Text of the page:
roma l[e nil or ac]aba

I write more in times of desperation, like I am surfacing for a breath of cold, lung-expanding air. 

I write more in times of necessity, there is a Dickensian component to the desire to write that exists within me. 

I write when I am sad, mad, annoyed, lonely, reclusive. Not when I am happy, and that’s sad. So I want to write about it. 

I almost called you. I could say that after all of this time I finally missed you, missed having a friend to talk to, a voice that felt familiar that I could turn to when life got hard. I almost dialed the number, I had it there, all I needed was to press the phone button and call, and then I didn’t. Because what if the food you ordered was for you and someone else? What if I called and you had moved on? What if… you know, I remember a time when I lost my backpack in Brooklyn. 

I remember this moment because earlier that day my teacher gave me this really cool hilighter that I was so excited for. I was sitting on the platform, waiting for the train to arrive, and when it did, I got up from my seat and walked into the subway cart. By the time I noticed what had happened, the doors had already closed and the train was making its way to the next stop.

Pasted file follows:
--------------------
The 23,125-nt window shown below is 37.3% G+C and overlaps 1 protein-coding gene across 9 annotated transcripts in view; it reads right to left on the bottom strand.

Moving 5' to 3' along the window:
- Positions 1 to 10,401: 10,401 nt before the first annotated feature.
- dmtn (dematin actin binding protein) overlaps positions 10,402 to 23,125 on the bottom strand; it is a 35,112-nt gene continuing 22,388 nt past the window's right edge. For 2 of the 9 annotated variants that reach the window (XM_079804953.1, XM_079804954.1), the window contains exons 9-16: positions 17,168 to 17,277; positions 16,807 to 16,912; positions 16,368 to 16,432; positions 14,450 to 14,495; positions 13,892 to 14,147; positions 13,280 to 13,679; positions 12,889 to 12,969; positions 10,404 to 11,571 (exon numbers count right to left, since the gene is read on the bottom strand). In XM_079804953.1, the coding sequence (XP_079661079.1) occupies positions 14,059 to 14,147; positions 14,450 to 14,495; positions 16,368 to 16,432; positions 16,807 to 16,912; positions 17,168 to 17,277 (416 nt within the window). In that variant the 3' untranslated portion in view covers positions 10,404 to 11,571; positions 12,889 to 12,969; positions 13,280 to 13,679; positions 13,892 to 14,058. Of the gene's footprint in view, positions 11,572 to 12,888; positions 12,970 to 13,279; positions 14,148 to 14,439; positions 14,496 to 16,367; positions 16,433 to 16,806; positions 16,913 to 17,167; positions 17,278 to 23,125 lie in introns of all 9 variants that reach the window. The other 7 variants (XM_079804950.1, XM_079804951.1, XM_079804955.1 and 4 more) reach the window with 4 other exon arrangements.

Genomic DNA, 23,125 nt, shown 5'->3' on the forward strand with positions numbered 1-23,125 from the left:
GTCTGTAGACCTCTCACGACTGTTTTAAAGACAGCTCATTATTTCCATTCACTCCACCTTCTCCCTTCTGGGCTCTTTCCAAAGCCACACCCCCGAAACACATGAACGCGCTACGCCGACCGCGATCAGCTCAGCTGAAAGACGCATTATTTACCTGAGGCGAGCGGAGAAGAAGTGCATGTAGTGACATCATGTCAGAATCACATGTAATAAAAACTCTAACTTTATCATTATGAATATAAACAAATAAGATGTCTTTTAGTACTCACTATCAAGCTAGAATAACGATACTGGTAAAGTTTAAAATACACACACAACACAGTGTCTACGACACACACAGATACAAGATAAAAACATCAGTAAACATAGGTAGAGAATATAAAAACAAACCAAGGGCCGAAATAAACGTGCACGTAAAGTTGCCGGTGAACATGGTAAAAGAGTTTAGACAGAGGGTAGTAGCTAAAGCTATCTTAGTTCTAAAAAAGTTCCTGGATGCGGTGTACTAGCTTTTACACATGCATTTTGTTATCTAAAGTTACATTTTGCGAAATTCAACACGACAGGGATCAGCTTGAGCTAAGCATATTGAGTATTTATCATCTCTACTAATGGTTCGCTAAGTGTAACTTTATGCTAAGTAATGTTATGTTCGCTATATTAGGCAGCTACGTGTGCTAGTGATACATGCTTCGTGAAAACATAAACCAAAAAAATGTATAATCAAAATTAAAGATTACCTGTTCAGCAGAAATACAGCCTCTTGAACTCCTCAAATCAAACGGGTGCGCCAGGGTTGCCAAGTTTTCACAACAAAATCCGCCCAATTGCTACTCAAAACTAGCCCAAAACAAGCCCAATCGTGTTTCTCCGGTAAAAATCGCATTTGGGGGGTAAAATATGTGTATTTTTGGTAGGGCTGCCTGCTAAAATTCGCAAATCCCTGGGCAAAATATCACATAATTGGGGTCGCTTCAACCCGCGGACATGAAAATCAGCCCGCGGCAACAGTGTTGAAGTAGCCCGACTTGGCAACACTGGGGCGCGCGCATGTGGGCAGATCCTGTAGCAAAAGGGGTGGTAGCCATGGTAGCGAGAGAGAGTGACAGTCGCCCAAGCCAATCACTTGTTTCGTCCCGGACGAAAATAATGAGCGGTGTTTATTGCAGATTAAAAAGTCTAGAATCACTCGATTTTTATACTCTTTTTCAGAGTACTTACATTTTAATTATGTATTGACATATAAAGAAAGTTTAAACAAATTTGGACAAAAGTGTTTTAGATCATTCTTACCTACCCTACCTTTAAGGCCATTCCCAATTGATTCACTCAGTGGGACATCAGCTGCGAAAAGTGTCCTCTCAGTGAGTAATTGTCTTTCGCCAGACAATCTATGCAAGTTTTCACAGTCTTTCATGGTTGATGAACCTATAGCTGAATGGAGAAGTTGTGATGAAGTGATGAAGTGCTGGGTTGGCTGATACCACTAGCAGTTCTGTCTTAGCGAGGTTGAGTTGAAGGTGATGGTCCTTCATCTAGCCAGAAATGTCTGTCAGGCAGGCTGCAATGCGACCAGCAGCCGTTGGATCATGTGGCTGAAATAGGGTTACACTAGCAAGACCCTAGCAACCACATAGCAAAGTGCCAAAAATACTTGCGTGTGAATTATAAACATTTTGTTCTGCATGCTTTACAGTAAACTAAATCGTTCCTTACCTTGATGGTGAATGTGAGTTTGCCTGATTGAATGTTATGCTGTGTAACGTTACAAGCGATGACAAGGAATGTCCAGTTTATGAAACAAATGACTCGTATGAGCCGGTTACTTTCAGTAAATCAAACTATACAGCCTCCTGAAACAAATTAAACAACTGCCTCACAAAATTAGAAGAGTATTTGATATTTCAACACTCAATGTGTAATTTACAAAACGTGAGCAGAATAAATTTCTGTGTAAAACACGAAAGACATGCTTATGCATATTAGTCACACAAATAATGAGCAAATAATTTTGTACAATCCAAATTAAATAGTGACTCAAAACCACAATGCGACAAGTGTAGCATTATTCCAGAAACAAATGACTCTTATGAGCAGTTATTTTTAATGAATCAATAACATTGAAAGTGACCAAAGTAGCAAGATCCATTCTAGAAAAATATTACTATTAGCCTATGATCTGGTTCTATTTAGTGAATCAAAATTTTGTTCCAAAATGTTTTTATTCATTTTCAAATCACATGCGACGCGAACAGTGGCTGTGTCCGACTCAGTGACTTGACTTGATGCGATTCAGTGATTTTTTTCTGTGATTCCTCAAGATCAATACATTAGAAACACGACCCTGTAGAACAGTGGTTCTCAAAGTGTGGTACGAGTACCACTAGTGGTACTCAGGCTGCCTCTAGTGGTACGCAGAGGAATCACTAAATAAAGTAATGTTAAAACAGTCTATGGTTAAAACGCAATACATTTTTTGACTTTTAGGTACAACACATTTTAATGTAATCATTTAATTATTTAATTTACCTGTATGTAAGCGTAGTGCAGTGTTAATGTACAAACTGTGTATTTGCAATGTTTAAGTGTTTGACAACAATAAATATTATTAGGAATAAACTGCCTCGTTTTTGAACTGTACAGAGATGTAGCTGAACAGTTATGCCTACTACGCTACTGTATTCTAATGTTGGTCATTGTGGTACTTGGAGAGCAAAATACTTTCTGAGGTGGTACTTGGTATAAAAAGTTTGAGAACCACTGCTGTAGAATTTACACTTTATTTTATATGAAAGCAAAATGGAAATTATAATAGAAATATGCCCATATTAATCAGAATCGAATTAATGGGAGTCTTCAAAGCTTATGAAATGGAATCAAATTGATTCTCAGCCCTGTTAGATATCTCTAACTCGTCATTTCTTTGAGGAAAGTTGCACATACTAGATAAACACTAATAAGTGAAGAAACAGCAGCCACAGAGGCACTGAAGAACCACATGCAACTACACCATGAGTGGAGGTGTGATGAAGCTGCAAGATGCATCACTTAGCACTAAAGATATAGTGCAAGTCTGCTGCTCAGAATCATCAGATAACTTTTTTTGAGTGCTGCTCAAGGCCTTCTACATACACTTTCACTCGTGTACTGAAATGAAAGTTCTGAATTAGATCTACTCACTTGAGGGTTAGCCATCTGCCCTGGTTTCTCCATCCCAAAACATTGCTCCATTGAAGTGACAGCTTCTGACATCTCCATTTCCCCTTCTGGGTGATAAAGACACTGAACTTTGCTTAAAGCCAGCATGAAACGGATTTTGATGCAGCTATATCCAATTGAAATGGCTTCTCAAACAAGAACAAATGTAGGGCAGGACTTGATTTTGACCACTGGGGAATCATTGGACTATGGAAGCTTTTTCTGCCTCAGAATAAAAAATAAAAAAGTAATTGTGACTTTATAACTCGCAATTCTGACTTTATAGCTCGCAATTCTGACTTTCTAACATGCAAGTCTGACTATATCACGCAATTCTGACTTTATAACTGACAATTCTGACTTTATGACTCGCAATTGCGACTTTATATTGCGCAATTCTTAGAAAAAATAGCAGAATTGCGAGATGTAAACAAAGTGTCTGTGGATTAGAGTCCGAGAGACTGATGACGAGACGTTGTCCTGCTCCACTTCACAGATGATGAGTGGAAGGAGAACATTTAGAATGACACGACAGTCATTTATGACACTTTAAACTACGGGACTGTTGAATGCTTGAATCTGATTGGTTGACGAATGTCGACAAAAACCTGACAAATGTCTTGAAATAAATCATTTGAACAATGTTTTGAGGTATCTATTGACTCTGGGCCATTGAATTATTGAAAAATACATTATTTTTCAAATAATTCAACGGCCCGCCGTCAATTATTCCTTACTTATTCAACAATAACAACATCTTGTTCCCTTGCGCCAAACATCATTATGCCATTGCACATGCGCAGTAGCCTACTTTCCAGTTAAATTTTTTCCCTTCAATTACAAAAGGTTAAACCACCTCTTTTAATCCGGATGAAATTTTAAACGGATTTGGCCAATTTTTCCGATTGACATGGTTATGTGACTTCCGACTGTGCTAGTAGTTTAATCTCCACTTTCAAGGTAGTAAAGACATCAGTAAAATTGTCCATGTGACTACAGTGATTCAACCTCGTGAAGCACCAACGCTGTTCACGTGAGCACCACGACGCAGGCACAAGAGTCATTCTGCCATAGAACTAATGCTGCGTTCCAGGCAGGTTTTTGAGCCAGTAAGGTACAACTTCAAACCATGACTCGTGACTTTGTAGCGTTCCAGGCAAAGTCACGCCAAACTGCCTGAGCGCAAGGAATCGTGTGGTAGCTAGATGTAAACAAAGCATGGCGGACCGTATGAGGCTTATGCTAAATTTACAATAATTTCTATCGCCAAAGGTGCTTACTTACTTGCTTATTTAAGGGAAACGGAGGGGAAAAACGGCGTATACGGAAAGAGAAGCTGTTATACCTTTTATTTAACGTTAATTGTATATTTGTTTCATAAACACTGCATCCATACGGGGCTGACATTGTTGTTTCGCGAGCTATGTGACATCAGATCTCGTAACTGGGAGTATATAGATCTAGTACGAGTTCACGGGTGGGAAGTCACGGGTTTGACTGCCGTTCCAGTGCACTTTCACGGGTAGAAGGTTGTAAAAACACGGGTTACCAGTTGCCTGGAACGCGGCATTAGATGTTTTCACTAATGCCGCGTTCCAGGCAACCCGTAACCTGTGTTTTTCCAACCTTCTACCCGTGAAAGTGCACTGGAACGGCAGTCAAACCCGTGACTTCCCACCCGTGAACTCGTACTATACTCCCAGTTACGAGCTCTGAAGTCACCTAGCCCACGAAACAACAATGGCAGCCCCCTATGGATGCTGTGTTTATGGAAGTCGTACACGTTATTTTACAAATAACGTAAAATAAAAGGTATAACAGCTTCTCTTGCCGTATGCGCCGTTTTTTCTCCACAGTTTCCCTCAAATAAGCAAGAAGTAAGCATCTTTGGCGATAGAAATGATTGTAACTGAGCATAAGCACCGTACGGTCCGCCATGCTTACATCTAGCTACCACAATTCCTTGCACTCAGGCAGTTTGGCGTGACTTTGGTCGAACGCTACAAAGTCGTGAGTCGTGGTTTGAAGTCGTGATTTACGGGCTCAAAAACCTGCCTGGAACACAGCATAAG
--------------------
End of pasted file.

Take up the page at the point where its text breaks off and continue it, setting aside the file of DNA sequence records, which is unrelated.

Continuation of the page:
I held onto the hope that my backpack would still be there with the highlighter and my notebooks and my other pens and pencils and whatever else I carried, but by the time we transfered and took the train back to that station, it was all gone. I asked the teller if she had grabbed it, but she said no, and I never saw that backpack, nor the highlighter, again. 

So that’s what happens sometimes. And I almost called you thinking that you would be there still, that you might have waited for me, but that’s just plain foolishness. I won’t call… I won’t know, and that has to be ok. That you may have moved on already, and that my love is not for you as you are, it’s for who you and I were. And I long for those times when I could rest my head on you and feel like things would be ok. 

Loving is the most painful thing you can ever experience. I’ll warn my children and grandchildren about that. But boy does it give life meaning…

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